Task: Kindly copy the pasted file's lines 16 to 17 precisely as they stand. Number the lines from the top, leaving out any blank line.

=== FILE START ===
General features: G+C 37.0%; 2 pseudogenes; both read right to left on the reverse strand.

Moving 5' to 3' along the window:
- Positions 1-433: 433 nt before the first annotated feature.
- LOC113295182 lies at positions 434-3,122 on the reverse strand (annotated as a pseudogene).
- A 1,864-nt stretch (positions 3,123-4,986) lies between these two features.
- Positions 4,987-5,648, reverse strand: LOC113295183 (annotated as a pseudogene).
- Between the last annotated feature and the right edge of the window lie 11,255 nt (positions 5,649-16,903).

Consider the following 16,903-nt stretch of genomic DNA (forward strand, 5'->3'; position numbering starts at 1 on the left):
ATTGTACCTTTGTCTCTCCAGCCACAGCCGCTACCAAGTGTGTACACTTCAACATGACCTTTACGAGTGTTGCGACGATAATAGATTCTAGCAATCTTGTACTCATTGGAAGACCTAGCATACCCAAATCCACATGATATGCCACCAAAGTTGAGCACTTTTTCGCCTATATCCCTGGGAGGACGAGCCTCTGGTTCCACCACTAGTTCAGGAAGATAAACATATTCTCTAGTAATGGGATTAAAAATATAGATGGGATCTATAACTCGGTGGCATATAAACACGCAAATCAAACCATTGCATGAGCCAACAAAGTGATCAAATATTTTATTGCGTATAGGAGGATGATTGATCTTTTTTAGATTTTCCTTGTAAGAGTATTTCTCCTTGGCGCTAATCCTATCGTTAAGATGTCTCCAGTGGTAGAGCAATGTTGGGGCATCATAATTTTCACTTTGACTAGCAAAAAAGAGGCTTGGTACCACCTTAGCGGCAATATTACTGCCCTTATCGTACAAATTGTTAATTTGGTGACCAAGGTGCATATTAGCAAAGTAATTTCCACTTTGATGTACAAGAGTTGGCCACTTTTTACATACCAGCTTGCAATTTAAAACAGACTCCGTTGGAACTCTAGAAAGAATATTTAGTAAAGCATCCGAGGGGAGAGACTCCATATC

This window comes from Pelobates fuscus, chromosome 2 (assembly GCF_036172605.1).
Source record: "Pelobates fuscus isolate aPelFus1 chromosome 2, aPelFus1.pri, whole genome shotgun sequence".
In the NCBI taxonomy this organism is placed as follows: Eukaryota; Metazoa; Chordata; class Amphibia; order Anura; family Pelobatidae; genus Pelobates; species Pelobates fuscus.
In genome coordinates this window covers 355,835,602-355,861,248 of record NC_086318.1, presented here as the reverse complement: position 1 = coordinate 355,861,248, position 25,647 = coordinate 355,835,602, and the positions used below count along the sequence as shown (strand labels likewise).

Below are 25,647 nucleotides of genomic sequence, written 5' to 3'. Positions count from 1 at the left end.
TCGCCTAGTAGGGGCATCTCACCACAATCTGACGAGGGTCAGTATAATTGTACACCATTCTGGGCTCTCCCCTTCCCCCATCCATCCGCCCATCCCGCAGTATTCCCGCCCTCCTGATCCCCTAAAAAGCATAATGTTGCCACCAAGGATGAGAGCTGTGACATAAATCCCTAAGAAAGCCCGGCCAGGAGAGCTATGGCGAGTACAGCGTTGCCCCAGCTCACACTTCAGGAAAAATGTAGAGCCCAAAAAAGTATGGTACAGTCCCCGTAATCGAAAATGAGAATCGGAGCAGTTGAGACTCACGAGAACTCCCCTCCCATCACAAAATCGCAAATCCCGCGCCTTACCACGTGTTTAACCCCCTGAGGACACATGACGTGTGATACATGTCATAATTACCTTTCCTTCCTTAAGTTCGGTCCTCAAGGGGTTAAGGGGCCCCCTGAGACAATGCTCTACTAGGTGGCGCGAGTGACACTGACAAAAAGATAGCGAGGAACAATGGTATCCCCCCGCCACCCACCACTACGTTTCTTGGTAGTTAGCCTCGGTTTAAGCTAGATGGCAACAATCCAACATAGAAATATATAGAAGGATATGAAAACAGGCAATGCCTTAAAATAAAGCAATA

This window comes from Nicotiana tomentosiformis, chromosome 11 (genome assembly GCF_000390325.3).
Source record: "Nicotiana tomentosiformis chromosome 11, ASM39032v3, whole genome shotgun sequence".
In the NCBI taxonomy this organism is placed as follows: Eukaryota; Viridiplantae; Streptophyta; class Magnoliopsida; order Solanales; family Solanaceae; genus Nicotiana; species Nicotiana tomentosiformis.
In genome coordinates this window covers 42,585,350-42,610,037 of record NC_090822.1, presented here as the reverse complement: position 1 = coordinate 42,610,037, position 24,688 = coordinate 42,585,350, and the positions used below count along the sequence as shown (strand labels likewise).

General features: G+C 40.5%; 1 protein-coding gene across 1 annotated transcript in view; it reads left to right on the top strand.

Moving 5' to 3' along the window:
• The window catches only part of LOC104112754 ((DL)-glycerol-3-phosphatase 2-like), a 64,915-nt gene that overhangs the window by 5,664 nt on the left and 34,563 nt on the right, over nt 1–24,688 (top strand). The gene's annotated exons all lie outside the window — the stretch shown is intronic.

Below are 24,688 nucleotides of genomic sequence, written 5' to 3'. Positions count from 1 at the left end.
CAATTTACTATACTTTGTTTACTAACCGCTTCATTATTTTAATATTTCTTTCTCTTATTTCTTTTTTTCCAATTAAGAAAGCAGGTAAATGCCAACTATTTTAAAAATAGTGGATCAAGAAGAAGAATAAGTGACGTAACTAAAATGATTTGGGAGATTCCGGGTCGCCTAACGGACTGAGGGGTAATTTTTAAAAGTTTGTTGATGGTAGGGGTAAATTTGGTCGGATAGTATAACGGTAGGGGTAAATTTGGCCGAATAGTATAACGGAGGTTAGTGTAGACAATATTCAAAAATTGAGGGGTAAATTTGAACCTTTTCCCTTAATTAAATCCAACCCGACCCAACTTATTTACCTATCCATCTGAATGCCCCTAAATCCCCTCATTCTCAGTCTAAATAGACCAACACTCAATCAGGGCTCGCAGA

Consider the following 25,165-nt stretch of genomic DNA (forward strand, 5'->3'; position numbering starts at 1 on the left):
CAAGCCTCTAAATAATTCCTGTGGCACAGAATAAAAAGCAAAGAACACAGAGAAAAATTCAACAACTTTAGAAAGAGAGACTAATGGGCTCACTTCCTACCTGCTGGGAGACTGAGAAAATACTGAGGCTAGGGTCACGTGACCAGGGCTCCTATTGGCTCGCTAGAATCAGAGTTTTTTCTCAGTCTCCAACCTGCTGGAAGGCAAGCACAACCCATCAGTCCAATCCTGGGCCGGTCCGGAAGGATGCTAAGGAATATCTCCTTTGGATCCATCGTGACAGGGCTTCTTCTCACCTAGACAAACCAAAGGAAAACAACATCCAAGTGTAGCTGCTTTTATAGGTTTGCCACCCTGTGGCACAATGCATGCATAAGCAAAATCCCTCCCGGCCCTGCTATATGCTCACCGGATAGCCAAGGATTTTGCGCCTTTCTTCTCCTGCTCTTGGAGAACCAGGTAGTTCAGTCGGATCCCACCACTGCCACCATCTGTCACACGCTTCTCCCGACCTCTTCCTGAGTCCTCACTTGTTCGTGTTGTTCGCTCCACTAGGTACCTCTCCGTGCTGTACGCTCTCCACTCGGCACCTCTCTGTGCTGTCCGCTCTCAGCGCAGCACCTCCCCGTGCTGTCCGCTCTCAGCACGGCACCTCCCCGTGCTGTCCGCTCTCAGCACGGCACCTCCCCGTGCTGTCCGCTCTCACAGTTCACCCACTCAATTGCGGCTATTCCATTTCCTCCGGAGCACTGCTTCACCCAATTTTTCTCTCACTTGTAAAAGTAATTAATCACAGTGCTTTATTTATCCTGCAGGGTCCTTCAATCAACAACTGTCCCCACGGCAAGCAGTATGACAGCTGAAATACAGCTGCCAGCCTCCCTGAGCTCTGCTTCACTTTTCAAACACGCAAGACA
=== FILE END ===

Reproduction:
This window comes from Nicotiana tomentosiformis, chromosome 11 (genome assembly GCF_000390325.3).
Source record: "Nicotiana tomentosiformis chromosome 11, ASM39032v3, whole genome shotgun sequence".